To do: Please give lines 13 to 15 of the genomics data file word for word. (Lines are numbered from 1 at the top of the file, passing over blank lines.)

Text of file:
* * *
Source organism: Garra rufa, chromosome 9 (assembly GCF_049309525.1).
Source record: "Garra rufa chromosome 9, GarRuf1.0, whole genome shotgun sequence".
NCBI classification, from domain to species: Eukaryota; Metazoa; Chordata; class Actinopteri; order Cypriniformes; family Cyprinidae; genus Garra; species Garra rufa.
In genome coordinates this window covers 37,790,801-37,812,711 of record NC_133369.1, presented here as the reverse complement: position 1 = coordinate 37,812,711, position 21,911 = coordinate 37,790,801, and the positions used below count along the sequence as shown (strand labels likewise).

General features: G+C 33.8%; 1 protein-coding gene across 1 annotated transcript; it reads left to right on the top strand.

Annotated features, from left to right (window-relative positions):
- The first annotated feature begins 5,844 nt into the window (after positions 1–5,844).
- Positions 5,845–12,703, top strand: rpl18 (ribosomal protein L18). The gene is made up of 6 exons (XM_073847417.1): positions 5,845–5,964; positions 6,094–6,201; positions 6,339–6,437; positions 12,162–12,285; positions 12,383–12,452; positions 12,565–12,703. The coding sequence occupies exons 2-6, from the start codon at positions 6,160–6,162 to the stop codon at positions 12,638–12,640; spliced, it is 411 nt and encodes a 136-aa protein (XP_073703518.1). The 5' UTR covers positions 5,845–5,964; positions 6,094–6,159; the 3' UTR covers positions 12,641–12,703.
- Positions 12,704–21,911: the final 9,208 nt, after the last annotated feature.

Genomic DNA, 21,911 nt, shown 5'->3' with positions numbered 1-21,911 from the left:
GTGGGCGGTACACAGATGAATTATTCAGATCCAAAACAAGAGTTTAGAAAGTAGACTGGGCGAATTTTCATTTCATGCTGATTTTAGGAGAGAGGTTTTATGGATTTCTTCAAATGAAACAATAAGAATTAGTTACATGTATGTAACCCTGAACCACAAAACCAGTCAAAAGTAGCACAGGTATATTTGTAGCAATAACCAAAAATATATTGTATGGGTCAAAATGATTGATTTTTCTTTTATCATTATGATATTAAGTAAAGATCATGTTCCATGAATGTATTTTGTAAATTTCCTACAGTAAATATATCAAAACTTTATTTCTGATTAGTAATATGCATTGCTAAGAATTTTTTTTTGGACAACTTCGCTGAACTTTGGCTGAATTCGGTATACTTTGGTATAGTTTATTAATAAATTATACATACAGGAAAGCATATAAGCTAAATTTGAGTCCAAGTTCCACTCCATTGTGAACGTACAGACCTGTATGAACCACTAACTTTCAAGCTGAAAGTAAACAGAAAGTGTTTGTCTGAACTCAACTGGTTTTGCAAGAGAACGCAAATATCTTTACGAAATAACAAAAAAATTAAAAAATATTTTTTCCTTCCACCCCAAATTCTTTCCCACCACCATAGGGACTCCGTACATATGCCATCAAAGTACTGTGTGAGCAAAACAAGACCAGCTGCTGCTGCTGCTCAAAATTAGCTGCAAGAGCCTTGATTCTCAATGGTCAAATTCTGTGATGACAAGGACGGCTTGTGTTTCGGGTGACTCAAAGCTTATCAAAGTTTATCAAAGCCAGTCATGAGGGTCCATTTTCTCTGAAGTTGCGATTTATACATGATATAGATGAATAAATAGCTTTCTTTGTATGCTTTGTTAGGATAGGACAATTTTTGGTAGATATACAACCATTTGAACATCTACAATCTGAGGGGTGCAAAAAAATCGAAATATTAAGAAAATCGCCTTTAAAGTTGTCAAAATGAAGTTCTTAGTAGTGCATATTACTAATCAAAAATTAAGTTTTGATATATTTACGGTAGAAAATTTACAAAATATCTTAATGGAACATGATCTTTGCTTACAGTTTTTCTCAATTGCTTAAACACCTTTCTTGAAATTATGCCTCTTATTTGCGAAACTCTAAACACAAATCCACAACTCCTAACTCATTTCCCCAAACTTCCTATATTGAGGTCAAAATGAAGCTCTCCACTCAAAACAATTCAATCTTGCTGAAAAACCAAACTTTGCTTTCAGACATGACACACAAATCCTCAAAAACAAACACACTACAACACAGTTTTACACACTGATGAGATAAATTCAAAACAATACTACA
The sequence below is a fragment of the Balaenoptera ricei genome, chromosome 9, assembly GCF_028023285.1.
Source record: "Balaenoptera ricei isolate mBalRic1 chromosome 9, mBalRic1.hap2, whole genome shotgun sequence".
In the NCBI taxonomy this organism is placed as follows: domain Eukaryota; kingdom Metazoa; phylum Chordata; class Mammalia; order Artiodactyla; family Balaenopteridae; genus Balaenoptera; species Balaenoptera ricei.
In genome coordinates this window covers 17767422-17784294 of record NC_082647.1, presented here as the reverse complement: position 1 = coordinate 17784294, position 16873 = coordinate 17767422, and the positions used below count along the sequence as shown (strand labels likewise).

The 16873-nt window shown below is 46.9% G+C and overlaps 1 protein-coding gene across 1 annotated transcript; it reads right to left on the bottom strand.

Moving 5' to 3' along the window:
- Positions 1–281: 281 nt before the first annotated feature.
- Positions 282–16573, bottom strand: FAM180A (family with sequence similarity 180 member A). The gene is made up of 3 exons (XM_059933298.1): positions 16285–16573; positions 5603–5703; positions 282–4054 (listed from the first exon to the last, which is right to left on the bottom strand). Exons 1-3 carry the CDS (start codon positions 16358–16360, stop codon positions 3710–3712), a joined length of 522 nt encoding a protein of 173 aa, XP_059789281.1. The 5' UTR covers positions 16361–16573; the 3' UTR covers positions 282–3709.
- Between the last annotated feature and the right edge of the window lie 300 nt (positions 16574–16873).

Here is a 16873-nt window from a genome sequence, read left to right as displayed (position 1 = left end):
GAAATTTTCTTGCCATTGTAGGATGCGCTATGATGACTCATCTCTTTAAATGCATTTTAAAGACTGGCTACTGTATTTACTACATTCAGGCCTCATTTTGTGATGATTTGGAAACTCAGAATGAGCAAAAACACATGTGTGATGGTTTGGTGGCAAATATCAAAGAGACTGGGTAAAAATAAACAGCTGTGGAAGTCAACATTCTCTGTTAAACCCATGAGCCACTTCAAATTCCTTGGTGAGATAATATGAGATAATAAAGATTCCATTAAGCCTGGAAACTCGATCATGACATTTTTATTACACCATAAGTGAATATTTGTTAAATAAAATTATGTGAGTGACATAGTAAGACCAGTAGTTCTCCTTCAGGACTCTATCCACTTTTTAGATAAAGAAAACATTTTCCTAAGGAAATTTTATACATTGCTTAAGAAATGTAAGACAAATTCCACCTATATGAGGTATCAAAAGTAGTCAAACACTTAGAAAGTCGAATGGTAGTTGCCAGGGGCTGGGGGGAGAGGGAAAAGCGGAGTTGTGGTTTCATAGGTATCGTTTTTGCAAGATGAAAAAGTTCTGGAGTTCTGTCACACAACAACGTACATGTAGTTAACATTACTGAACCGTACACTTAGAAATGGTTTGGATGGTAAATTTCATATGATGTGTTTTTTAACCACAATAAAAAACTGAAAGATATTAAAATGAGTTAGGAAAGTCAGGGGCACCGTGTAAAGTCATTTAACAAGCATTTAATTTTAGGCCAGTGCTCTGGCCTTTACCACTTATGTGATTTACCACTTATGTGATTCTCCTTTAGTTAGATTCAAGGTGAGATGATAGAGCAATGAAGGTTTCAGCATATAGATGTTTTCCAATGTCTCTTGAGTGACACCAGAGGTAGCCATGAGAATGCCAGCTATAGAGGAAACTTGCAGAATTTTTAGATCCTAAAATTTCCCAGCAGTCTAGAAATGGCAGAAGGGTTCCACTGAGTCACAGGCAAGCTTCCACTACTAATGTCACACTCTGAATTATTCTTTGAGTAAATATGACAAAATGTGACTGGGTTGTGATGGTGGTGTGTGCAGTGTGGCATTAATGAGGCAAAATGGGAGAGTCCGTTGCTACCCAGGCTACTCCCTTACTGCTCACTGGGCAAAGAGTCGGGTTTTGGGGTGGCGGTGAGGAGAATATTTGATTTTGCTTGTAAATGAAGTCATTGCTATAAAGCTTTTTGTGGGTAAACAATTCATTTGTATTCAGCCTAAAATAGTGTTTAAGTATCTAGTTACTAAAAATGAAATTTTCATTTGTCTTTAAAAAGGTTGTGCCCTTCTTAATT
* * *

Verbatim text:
Source record: "Balaenoptera ricei isolate mBalRic1 chromosome 9, mBalRic1.hap2, whole genome shotgun sequence".
In the NCBI taxonomy this organism is placed as follows: domain Eukaryota; kingdom Metazoa; phylum Chordata; class Mammalia; order Artiodactyla; family Balaenopteridae; genus Balaenoptera; species Balaenoptera ricei.
In genome coordinates this window covers 17767422-17784294 of record NC_082647.1, presented here as the reverse complement: position 1 = coordinate 17784294, position 16873 = coordinate 17767422, and the positions used below count along the sequence as shown (strand labels likewise).